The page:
Save the Date 8th European Congress of Chemical Engineering and 1st European Congress of Applied Biotechnology
From September 25–29, 2011, the 8th European Congress of Chemical Engineering and the 1st European Congress of Applied Biotechnology take place in Berlin, Germany — the place to be for engineers and biotechnologists.
What is necessary for running a successful biotechnological process? Well, obviously it requires some kind of biotechnological “ingredient” like a free enzyme, a bacteria or another microorganism, a fermenter, and a procedure for isolating the product from the fermentation mixture. If one tries to visualize this, the answer to what kind of experts are needed becomes almost instantly obvious: Biotechnologists know how to find or develop the appropriate biological system, they know what kind of environment it needs and how it has to be treated so that the products are released at the highest possible concentration. Engineers know how to build the necessary apparatus, how to regulate the feed streams and the temperature, and what operations are available for product isolation. Thus, it seems quite natural that the two should be working closely together.
Yet, in practice, the two disciplines today often lack a common language. Biotechnologists and engineers use the same expressions but mean different things. To overcome these challenges, they need a common platform to define precisely the challenges they are addressing and create a base for cooperation. In Germany, this platform has been existing for almost a decade: Since 2001, DECHEMA’s Biotechnology Annual Meeting has been held together with the Annual Meeting of ProcessNet, the platform for chemical and process engineers.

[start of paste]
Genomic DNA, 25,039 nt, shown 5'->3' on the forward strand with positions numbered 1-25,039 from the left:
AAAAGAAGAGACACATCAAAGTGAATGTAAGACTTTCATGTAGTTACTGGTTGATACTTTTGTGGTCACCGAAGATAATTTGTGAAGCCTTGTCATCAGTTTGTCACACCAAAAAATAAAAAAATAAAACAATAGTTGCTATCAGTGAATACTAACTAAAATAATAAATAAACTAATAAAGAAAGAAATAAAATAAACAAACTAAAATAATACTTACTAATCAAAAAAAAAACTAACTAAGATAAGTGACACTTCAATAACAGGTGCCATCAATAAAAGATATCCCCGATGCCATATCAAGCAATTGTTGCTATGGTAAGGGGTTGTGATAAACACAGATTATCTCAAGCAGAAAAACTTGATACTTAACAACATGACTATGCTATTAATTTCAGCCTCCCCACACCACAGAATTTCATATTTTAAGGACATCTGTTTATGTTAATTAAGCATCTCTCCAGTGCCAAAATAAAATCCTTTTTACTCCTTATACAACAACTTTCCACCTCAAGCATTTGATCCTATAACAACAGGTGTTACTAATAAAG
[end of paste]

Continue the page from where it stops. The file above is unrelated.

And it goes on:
Not Just Two Events Running in Parallel
This successful model will be rolled out to the European level in 2011: From September 25–29, 2011, the 8th European Congress of Chemical Engineering and the 1st European Congress of Applied Biotechnology take place in Berlin. These are not just two events running in parallel, they are closely connected: Several of the 19 parallel lecture sessions combine biotechnological and engineering expertise, especially in areas such as renewable energy, biomass refining and processing, process efficiency, and safety. Of course, there are also sessions addressing new insights in the classical foundations: unit operations and transfer processes. Both have changed with the computational skills and the new methods that have become available over the last decade and will change even more with the focus on nano scale, on biological or on interface dominated systems.
Almost 2,000 abstract submissions from 63 countries give prove of the overwhelming interest this concept has raised in the international community. Plenary speakers at this outstanding event are Dr. Konstantin B. Konstantinov, Genzyme Cooperation, Dr. Andreas Kreimeyer, BASF SE, Prof. Dr. Philippe A. Tanguy, Total S.A., and Prof. Dr. Rolf G. Werner, Boehringer Ingelheim GmbH.
The accompanying exhibition is an opportunity to discuss practical solutions on-site with experts from the industry. It is also featured in the students’ programme where young scientists can get first-hand information in workshops and lectures on career opportunities.
An attractive social program offers the chance to make useful connections outside the lecture rooms. One highlight will certainly be the sixth ChemCar competition: Students from all over Europe are called to design a vehicle only driven by (bio)chemical reactions. While ChemCar has a slight focus on engineering, the 2nd International Brewing Contest focuses more on biotechnological fermentation.